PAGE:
Book Club

Upon returning from war, a Victorian gentlemen joins a new reading circle.

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I’m not sure if I regret the day I saw the notice in the Keble Gazette: Margate Book and Literary Circle seeks broadminded gentleman to complete membership.

I wrote a letter by return, introducing myself, and sent a lad off to deliver it to Mrs Hardcastle of 17 Hawley Square—one of the more fashionable areas of the resort town.

Her reply brimmed with enthusiasm. She was certain I was exactly the type of person they sought and would complement the small group perfectly. I was to attend the very next meeting, having read and absorbed the 3s 6d edition of Frankenstein; or, The Modern Prometheus by Mary Shelley.

I arrived in good time at the Assembly Rooms on Cecil Square to find the private room that had been set aside for their meeting. Even though I was early, it appeared they had already started. I knocked and entered to be confronted by an expectant silence, punctuated with a few barely-stifled whispers and even one quite unseemly gasp.

Should it be such a surprise that I, a dashing military man newly returned from the Crimea, standing six feet tall, in the latest fashion, set off by a handsome moustache, should elicit such a response from the four middle-aged women in the room?

“Captain Jackson, I presume? I am Mrs Eunice Hardcastle,” said one, rising to greet me, hand extended. She was a fine-looking, well to-do woman, if rather dowdily dressed—as were they all.

I took her hand and gave a little bow. “Indeed. I am very pleased to meet you.”

Introductions to the other three were made, although they did not rise as they proffered me their hands to shake. There were varying degrees of tittering and cooing as I took and released first one hand, then another. Miss Reynolds looked quite flushed as she rather limply proffered me her hand and I thought she might swoon away there and then.

I sat, making a circle of five around the cards table. Mrs Hardcastle seemed to be in the chair, and after directing Mrs Buchmann to pour me a cup of tea, launched straight into a discussion of Frankenstein.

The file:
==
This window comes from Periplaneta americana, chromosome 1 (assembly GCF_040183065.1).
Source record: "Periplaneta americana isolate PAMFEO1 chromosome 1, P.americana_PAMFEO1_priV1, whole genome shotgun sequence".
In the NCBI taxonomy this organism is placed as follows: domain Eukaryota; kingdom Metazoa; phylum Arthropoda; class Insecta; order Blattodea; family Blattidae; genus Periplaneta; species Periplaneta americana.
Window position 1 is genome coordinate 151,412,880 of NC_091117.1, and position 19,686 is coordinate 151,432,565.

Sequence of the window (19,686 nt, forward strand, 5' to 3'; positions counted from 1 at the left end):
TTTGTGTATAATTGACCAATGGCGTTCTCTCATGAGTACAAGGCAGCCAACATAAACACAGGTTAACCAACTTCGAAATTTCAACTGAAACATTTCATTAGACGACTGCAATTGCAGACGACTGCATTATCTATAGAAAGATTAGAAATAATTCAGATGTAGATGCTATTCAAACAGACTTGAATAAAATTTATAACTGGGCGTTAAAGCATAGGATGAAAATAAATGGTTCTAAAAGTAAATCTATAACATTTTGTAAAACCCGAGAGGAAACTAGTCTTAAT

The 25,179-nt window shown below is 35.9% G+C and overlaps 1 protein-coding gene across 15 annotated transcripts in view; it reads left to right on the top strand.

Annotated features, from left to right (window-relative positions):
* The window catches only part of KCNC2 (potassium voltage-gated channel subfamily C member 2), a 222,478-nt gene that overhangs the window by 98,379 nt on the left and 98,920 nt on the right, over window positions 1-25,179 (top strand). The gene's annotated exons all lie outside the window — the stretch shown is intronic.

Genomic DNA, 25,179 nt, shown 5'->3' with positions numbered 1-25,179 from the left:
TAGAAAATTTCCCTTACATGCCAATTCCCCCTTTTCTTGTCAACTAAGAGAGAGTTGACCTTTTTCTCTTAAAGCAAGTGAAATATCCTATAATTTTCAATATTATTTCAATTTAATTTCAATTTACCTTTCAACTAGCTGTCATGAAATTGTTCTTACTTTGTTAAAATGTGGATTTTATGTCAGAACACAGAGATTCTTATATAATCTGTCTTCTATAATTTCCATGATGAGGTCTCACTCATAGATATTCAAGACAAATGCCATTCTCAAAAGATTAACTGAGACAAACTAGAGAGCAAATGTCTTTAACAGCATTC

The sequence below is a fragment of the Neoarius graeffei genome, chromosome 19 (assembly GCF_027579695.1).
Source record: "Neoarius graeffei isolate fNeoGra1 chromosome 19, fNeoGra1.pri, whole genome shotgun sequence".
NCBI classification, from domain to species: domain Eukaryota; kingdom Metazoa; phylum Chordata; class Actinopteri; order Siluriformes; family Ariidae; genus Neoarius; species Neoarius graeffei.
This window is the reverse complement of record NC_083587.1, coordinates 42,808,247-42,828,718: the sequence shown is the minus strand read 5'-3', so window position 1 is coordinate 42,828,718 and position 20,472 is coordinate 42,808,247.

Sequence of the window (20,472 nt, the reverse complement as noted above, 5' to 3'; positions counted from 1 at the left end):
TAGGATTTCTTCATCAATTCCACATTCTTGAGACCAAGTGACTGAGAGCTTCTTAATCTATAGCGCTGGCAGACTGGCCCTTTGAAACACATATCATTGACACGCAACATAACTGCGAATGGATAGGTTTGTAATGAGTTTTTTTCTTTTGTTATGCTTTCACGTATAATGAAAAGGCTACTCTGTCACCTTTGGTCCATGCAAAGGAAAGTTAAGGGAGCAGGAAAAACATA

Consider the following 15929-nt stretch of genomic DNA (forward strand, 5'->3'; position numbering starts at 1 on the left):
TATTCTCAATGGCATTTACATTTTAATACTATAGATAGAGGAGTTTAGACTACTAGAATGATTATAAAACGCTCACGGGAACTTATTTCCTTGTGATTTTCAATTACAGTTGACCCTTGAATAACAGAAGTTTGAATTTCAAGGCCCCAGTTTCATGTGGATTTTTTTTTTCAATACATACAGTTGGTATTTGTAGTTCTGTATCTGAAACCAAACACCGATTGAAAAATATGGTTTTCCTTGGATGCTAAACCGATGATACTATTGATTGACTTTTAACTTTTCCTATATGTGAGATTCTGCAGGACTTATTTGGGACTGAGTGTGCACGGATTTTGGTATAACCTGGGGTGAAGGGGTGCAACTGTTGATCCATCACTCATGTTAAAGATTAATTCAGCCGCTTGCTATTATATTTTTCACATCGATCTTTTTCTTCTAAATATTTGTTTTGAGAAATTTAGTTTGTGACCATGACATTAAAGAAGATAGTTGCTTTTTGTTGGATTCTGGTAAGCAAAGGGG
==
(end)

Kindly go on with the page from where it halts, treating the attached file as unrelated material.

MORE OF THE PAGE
I will not repeat every word, but it should be recorded the ladies had not overly enjoyed the book, although they looked as though they suppressed sniggers as they berated it. Miss Radcliffe even said she found it ‘blasphemous and obscene’—although on what grounds she was hard-pressed to explain.

I felt I should respond and said that I thought it was a marvellous read. I took care to explain how it showed a young woman could make a good stab at being literary, should they put their mind to it. Neither was I concerned how science was portrayed as challenging God’s monopoly on creating life.

“Oh, you are too bold, sir,” Miss Reynolds proclaimed, although she said it with a broad smile on her face. “What should we think of you?”

“You may think I am an open-minded man, as you wished for in your advertisement. I have seen much, and I have thought long on life and I do not necessarily hold views polite society might embrace. Furthermore—”

“Well, that’s all to the good,” Mrs Hardcastle interrupted. “Our next book may be more of a challenge. Let’s see if you practice what you preach.”

The ladies erupted in a new chorus of giggling as she threw a manuscript in front of me on the table. They seemed to know what was happening in advance. Had this been a test of my mettle?

Mrs Hardcastle continued, “It’s a French text, translated into English and circulated by a very specialist press. A particular favourite of these ladies.” More giggles. “Read it, and if it’s to your taste, we will all meet again next week, same time—chez mois, as I believe the French say. Mr Hardcastle is away on business and I’ve given the servants the afternoon off.”

“And remember, Captain Jackson,” Miss Radcliffe piped up with a gleam in her eye, “one word of Book Club—one solitary word—outside our little group, and it will be the end of you. Understand?”

I nodded, laughing heartily at her attempt at humour. Honestly, where do these women get such ideas? No doubt from something she has read. A child’s discarded Penny Dreadful, perhaps.

Five days after our delightful soiree, I find, in front of me, the well-thumbed copy of The 120 Days of Sodom, or the School of Libertinage by the infamous Marquis de Sade, as yet unopened.

I have only just found the time to read it, but I suspect it will be…enlightening.

Lee quit the corporate world to write spec-fic and horror. He was twice shortlisted and published by the HG Wells Short Story Competition.

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